Anderson is modest when asked to describe his music, which he says has elements of swing and a lot of improvisation, “but not completely free.” It is instrumental, with Anderson’s saxophone providing the lead voice for most of the music, weaving in and out of the other sounds.

“Everyone is trying to sing in jazz, even the piano and bass,” he said. “They’re singing with what they’re improvising, with their instrument.”

“Hopefully it gives listeners something to hang on to,” he said.

Anderson followed up “Clarity” with a limited release of “Dave Anderson’s Trio Real,” which featured seven more originals plus songs by Coldplay and Dave Holland, with a pared down group of sax-bass-drums exploring the relationship of jazz and funk with Anderson playing all four primary members of the saxophone family: soprano, alto, tenor and baritone.

His new album, “Dave Anderson’s Blue Innuendo,” is his first with an organ, a Hammond B3 organ, to be exact.

“They (the Hammond organs) were basically built for church, but they ended up being part of black popular music in the south. The organist would play the bass parts with his left hand and feet. It was a big job,” he said. “It’s a classic format — not as common as big band — but a genre of its own.”

He explained that he had written several originals that he thought would sound good in a jazz organ group of sax, organ, guitar and drums.

“That was the impetus for this album,” he said in a phone interview April 1, the day the project launched.

After putting together nine more original compositions, Anderson set about choosing “Blue Innuendo” band members — the band has the same name as the album — carefully from around the New York jazz scene. He had played with organist Pat Bianchi, a current sideman of both Pat Martino and Lou Donaldson, on a gig at the since-closed Somethin’ Jazz Club. He had played with “uber-prominent” drummer Matt Wilson on an East Village jazz gig and “caught the incendiary guitar lines” of Tom Guarna at the 55 Bar, he explained in a press release, adding that all three rhythm section members had lent their talents to Grammy-nominated projects and were established band leaders in their own rights before joining forces for Blue Innuendo.

The album was released on LABEL1, a new imprint for music projects by Anderson. Special free extras will release with the album, including PDF sheet music for each of his nine album originals and a play-a-long track for the song “The Phantom” minus saxophone, via daveandersonjazz.com. The band will celebrate the new release with a special concert April 28 at Michiko Studios’ Main Stage location on Times Square.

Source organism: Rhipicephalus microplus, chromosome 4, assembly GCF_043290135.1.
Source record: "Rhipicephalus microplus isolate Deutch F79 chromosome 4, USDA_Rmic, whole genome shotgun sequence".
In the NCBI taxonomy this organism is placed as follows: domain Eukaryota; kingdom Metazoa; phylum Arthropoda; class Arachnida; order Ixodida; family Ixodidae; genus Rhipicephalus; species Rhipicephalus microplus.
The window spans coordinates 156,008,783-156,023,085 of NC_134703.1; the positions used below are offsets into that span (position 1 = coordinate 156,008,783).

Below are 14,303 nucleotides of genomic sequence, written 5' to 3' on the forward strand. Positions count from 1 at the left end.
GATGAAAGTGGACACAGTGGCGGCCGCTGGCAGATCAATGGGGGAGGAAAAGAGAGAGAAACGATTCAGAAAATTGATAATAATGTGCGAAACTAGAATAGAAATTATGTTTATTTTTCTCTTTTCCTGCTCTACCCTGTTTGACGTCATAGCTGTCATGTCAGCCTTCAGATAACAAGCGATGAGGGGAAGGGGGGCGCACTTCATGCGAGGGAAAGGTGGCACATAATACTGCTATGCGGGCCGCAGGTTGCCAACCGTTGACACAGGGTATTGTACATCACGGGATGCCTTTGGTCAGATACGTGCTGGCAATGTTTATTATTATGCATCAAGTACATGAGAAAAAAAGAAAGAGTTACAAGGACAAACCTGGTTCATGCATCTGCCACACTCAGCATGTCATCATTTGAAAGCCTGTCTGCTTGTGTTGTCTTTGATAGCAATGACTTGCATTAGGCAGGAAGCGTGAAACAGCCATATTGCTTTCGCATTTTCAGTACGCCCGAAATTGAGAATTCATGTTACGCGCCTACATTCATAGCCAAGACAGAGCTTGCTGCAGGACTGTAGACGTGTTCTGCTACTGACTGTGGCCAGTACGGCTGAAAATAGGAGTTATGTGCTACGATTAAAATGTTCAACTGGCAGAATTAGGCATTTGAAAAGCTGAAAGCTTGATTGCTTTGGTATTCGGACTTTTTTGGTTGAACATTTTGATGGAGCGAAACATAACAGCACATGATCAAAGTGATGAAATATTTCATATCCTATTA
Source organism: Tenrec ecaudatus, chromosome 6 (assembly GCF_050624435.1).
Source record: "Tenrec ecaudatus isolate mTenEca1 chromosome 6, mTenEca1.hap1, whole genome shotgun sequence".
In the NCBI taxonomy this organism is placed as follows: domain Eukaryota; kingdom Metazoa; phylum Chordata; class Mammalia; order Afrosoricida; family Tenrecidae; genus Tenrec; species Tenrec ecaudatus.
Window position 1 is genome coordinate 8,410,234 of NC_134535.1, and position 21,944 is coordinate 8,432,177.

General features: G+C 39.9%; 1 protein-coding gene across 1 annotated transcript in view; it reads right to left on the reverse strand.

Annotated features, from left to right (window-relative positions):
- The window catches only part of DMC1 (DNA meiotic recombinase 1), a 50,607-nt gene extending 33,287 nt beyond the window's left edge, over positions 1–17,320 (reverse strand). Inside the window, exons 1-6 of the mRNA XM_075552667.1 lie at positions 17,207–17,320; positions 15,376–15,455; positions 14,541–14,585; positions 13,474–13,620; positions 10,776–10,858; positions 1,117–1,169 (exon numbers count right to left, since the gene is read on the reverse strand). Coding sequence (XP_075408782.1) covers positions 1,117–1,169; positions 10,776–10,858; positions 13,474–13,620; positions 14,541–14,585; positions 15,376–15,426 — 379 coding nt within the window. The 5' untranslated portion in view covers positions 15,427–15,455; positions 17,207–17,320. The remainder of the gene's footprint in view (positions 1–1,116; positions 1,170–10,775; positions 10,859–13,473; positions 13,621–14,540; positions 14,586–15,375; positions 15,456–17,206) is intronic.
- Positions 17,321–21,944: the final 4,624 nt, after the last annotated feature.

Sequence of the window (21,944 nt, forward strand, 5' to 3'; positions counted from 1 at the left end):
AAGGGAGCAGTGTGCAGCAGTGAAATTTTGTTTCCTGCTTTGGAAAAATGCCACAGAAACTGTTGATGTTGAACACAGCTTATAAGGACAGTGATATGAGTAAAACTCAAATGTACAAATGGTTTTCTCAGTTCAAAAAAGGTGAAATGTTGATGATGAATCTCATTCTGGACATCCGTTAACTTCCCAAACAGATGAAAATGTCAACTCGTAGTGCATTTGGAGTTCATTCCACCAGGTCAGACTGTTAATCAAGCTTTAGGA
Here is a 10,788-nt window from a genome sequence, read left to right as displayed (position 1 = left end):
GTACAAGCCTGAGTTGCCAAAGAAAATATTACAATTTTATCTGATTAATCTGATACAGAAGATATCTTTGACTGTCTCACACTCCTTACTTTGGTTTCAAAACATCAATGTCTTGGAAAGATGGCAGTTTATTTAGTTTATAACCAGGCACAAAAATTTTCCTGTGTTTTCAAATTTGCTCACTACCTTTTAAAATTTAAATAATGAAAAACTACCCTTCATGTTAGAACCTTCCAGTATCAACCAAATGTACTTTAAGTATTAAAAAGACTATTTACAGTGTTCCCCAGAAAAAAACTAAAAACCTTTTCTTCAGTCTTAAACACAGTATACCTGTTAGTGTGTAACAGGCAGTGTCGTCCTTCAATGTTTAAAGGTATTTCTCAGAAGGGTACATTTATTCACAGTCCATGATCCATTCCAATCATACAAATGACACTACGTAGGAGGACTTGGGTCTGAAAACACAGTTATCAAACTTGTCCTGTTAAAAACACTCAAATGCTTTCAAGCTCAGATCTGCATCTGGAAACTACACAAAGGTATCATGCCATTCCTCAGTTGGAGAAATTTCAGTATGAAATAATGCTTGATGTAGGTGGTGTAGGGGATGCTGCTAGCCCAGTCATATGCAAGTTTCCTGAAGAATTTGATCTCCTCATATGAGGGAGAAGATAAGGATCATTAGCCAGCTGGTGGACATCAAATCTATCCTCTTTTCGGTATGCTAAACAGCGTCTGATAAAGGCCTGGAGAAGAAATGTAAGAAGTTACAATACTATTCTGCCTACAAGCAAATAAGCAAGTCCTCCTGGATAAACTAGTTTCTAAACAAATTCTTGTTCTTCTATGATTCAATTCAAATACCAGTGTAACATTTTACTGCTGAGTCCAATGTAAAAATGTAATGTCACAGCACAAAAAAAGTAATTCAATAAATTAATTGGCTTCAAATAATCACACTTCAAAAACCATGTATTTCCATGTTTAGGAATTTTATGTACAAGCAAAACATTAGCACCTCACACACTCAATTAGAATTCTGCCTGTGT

Still, Anderson isn’t all-music, all-the-time either. He actually majored in psychology at UMD and then the main U.

“Music doesn’t have to be your whole life to get a lot out of music,” Anderson explained. “And I wanted to study other things.”

Now he works three days a week as a marketing consultant — there are challenges making money with music, he noted — so he’s had a career in both marketing and music on both coasts.

While it may feel like Anderson is completely removed from his northern roots, living in New York City and Seattle, he still makes time each summer to come home to the family’s cabin on Big Lake in Cloquet. His parents, Emmett and Kathy (Kathryn) Anderson have both passed away now, but he and his brother, Bob, still like to spend time at the cabin on “the Point” and catch up with friends.

Last August when he was in town, Anderson actually played at the Duluth Public Library in the North Shore Big Band with some friends. It was fun, he said, adding that he hadn’t performed in northern Minnesota in years.

His final comment in the interview was one of encouragement.

“Music is really rewarding,” Anderson said. “I feel it’s important to have it in schools, but it’s equally important for people to find outlets to play live after school. Without a band director and someone to organize it, that’s tough. I’ve met a lot of people who wish they’d kept up with it. I’m just glad I had the opportunities I had in Cloquet and that I’m still playing.

“Music is something people can do their whole lives.”

Visit daveandersonjazz.com to read Anderson’s blogs or find out more about his music, upcoming gigs and more. Copies of his new album, “Blue Innuendo,” are available on Amazon, iTunes and CD Baby.